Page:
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J Orthop Res. 2011 May;29(5):633-40. doi: 10.1002/jor.21316. Epub 2011 Jan 18.

Factors explaining chronic knee extensor strength deficits after ACL reconstruction.

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Searle Laboratory, Sensory Motor Performance Program, Rehabilitation Institute of Chicago, Chicago, Illinois, USA.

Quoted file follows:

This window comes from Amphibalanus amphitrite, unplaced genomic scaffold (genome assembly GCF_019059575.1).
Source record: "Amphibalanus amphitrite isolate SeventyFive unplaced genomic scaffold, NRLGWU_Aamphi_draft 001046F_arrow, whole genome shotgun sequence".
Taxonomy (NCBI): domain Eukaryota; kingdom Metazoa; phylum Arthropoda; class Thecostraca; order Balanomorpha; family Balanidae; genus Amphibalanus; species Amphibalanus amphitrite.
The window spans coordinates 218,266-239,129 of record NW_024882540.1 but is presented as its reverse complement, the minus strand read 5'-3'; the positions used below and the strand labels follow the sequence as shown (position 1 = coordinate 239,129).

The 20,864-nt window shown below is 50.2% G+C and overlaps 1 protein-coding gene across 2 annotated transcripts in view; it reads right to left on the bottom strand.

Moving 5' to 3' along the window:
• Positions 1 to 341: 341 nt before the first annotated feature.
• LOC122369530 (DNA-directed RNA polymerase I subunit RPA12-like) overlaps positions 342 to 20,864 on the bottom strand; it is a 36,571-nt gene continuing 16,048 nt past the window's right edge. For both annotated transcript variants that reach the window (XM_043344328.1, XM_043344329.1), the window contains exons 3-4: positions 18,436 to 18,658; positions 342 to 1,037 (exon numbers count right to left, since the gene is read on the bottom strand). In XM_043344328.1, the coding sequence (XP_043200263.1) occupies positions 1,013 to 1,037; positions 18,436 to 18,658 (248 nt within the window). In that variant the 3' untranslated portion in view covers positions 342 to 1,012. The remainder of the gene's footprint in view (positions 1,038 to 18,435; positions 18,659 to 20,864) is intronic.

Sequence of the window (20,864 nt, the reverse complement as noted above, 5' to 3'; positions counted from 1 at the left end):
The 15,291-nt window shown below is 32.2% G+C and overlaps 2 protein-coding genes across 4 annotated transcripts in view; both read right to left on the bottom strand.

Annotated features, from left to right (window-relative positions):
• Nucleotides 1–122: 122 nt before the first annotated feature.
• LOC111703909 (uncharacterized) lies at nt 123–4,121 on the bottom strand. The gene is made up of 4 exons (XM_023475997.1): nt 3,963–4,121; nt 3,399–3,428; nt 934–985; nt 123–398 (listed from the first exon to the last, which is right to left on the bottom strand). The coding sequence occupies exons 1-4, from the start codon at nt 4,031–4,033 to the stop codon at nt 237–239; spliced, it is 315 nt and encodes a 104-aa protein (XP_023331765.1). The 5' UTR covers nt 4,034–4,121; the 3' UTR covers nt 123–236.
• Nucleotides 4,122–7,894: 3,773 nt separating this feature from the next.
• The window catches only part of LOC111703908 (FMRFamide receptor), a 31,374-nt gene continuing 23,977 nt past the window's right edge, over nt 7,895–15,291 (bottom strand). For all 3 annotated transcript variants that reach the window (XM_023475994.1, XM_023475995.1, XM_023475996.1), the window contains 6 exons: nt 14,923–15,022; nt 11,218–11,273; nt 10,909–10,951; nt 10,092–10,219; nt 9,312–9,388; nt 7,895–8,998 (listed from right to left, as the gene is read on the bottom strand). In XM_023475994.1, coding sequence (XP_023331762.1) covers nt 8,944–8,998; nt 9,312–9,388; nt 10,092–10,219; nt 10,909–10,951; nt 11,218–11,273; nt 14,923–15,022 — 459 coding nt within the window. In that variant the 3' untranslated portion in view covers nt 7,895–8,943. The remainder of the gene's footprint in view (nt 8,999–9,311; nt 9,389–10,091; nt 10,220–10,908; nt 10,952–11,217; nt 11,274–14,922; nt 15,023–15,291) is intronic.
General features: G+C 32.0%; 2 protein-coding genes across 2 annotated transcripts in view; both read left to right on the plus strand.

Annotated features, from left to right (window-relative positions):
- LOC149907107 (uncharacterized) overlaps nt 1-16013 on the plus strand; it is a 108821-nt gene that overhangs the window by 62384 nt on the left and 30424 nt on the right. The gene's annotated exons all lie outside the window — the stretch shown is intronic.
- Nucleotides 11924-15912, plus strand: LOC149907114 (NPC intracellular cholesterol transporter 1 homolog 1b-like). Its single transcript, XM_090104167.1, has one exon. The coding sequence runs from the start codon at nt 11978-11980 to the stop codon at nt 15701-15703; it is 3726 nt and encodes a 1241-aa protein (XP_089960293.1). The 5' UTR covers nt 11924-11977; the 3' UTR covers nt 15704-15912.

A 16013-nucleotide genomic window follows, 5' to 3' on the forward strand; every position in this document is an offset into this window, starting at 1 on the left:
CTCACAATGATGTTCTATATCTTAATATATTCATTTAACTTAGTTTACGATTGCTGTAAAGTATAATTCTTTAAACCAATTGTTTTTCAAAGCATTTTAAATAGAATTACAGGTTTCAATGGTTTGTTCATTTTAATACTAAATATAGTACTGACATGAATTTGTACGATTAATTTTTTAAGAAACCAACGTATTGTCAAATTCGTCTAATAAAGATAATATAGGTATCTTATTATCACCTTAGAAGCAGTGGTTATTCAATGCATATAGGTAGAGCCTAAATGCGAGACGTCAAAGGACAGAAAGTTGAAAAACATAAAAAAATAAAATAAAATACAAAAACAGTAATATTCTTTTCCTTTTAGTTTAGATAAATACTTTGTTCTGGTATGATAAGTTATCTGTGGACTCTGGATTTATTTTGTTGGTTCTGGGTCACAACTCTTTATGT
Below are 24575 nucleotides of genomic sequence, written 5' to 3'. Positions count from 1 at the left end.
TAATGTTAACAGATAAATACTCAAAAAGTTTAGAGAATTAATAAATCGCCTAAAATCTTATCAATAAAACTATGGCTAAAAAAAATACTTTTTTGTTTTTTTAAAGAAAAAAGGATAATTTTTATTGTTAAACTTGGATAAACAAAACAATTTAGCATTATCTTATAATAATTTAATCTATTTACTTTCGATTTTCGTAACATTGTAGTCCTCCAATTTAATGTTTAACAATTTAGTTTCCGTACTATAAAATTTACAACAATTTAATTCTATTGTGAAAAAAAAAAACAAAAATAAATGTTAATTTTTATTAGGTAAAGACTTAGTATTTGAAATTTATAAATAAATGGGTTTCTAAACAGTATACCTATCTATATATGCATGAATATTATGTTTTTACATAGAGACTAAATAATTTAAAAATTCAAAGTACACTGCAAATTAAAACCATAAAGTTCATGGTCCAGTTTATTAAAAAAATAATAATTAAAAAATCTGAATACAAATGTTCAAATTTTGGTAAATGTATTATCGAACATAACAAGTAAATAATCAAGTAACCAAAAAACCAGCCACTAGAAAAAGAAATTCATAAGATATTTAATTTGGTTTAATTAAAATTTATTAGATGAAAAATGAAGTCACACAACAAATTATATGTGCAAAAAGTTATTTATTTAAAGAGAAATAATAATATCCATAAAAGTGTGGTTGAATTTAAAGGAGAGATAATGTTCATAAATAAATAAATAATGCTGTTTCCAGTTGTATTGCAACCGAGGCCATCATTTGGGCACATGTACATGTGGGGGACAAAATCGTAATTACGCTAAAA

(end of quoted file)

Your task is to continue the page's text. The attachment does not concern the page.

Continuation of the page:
Persistent quadriceps muscle weakness is common after anterior cruciate ligament (ACL) reconstruction. The mechanisms underlying these chronic strength deficits are not clear. This study examined quadriceps strength in people 2-15 years post-ACL reconstruction and tested the hypothesis that chronic quadriceps weakness is related to levels of voluntary quadriceps muscle activation, antagonistic hamstrings moment, and peripheral changes in muscle. Knee extensor strength and activation were evaluated in 15 ACL reconstructed and 15 matched uninjured control subjects using an interpolated triplet technique. Electrically evoked contractile properties were used to evaluate peripheral adaptations in the quadriceps muscle. Antagonistic hamstrings moments were predicted using a practical mathematical model. Knee extensor strength and evoked torque at rest were significantly lower in the reconstructed legs (p < 0.05). Voluntary activation and antagonistic hamstrings activity were similar across legs and between groups (p > 0.05). Regression analyses indicated that side-to-side differences in evoked torque at rest explained 71% of the knee extensor strength differences by side (p < 0.001). Voluntary activation and antagonistic hamstrings moment did not contribute significantly (p > 0.05). Chronic quadriceps weakness in this sample was primarily related to peripheral changes in the quadriceps muscle, not to levels of voluntary activation or antagonistic hamstrings activity.

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